Admissions office meeting its goals

Jim Martyka

The University’s Office of Admissions sets specific goals each year to increase the number of freshman applications, and the latest preliminary report shows their work is paying off.
The report shows an increase in each of the three categories in which the office has focused their efforts for the upcoming year, including the number of overall freshman, minority freshman and Honors Program applications.
“At this point, we’re pretty confident that we have a large, outstanding and diverse freshman class in the works,” said Wayne Sigler, the office’s director.
Sigler said the report, which was released during the Board of Regents March meetings, marks the progress of the admissions office’s continuing goal to improve admissions at the University.
The office reported on three areas in which they have focused their efforts during the past year.
In one section, the report showed an increase of 5 percent in total freshman applications compared to the same date last year. The admissions office reported receiving a total of 10,875 applications for fall 1997. The number of applications has increased since 1992 by about 53 percent.
“This is primarily due to a more aggressive recruiting campaign,” said Sigler.
In the campaign, Sigler said, the office devoted more time to showing potential freshmen the opportunities available to them at the University as well as how accessible help at the University is for students.
“But most important, this has been a team effort,” Sigler said. “Faculty, staff, students and alumni have all been crucial to this.”
Patricia Jones Whyte, the assistant director of freshman admissions, also said achieving the high numbers required cooperation.
“We’ve all worked,” she said. “And our outreach and recruitment programs have had a priority to be visible to more students than we have in the past.”
Whyte said this required expanding such programs as Campus Preview Days and high school visits, as well as inviting more students to tour campus. Campus Preview Days allows about 1,000 prospective students to receive an extensive one-day presentation of the University sometime around Homecoming.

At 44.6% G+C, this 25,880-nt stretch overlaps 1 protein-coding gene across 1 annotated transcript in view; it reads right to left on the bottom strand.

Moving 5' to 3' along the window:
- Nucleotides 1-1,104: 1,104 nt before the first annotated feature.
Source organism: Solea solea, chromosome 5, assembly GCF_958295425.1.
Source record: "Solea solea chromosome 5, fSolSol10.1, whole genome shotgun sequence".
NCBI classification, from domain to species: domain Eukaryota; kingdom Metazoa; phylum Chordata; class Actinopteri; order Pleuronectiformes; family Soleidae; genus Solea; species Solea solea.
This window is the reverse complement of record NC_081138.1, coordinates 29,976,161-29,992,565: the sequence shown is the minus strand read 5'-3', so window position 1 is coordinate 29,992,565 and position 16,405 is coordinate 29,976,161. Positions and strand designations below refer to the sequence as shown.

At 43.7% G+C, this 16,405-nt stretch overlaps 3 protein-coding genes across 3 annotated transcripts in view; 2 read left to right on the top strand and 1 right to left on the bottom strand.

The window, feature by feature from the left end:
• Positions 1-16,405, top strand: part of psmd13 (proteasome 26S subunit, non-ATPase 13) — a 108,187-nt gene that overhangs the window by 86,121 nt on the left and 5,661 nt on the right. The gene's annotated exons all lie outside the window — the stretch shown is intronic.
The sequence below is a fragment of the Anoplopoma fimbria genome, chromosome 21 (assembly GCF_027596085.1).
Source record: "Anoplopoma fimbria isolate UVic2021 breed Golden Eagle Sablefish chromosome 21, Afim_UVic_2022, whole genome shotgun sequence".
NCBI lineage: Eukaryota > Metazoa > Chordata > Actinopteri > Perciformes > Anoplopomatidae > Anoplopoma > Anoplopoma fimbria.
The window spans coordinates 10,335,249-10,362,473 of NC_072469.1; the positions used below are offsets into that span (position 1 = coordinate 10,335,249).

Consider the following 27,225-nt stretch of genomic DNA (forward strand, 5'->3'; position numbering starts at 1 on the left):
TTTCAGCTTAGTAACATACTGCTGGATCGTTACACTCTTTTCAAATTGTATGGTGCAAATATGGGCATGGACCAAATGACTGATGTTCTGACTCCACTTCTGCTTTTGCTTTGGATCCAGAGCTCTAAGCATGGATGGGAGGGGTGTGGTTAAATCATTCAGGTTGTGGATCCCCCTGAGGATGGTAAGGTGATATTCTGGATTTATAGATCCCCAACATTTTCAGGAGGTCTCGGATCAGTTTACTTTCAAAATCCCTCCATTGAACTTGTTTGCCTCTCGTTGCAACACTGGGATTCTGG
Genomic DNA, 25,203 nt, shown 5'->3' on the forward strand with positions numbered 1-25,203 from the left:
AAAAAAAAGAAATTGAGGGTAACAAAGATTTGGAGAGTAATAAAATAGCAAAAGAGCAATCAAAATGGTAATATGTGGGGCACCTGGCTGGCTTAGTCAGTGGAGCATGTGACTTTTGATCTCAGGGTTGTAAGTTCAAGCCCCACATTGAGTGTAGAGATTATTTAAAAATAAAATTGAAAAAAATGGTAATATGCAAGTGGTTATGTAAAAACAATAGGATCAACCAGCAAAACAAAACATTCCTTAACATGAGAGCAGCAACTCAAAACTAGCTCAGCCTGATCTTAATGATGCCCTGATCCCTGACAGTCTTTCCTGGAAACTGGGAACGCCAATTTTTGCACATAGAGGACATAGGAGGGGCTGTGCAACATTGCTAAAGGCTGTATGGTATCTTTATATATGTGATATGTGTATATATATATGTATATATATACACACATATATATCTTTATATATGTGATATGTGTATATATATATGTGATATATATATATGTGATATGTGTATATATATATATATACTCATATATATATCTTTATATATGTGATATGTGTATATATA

The office also introduced a new program called “Bringing the ‘U’ to You,” which Whyte said took a sample of the campus preview program to greater Minnesota schools.
“We would dress a room up to represent parts of the University, show slides and have students and area alumni talk,” said Whyte. “It was a way for students to see if they fit in.”
Sigler said representing the University’s many programs was a main strategy.
“We have showcased the product itself,” he said. “And interest has surged.”
The office’s report also showed an increase of about 8 percent in the number of applications from students of color compared to the same date last year. This number has increased since fall 1992 by about 72 percent.
Sigler said this has been a top priority at the office for two reasons.
“First we want to make sure that all of the diverse cultures are represented at the University,” he said. “Also, we feel that a more diverse student body greatly enriches the student experience at the school.”
Whyte said the surge in the number of applications has come as a result of work done to promote various programs that are offered to students of color. “We want to show them that there is a place at the University for them.”
The third area in which the University has seen an increase is in Honors Program applications, which are running about 26 percent ahead of the same time last year. The report showed that since 1993 applications are up 109 percent.
Sigler said reasons for this surge include an increased number of scholarships, a simplified application process and more available housing for Honors students.
While Sigler and Whyte both said this report is not the final update. They also said that, assuming there is not a significant decrease in student interest in the University, these statistics should be close to final numbers.
Despite the increase in all areas, Sigler and Whyte both said the admissions office still has to improve in some areas, including involving more current students in the recruiting campaign.
“We can’t become arrogant, which is easy to do when things are going well,” said Sigler. “We have to continue to work hard.”
Along with the work the office has done, more people are applying at the University simply because it is an outstanding school, said Marvin Marshak, senior vice president for Academic Affairs.
Marshak said students are attracted to the University because of its quality programs, cheaper tuition in comparison with other schools and diverse student population.
“People just realize that this is a great place to be,” he said. “This is a world-class institution.”